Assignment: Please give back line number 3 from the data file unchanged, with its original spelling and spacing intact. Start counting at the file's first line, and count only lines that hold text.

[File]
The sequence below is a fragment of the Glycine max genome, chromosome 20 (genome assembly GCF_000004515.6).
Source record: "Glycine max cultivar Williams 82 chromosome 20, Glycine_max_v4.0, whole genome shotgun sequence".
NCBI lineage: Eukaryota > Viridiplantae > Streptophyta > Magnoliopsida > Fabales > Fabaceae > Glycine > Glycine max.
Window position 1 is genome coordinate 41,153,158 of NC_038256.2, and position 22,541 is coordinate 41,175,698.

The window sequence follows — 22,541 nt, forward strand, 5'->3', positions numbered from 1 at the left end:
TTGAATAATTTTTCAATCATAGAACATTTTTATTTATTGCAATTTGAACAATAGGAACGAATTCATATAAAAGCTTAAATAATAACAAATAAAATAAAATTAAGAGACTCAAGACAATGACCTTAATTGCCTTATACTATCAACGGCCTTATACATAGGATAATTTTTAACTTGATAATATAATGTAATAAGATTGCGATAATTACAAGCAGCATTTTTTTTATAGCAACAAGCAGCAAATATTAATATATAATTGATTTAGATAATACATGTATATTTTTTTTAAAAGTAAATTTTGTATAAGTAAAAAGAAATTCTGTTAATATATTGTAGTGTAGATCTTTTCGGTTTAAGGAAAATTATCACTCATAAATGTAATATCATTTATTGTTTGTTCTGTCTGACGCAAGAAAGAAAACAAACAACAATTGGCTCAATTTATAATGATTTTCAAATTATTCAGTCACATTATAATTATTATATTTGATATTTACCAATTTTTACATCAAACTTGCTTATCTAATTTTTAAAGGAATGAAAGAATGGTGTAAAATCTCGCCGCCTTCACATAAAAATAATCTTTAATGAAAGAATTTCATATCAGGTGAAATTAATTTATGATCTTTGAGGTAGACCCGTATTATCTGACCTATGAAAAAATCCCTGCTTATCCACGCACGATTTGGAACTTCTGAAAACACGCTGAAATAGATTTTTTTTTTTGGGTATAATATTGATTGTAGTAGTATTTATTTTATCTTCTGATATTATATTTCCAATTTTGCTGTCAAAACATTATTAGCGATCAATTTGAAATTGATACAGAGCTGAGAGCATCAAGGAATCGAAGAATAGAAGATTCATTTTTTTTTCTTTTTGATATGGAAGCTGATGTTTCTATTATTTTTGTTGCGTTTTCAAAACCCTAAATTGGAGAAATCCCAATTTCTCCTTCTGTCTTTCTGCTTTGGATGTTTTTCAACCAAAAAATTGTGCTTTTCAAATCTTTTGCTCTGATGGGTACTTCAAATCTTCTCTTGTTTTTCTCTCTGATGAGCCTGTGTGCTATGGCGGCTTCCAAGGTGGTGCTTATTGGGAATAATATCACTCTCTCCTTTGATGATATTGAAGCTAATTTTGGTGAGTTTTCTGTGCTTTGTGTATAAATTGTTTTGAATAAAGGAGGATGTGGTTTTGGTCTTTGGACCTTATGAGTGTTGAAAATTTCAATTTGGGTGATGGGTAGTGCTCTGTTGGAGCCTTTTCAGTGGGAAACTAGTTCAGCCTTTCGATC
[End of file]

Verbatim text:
NCBI lineage: Eukaryota > Viridiplantae > Streptophyta > Magnoliopsida > Fabales > Fabaceae > Glycine > Glycine max.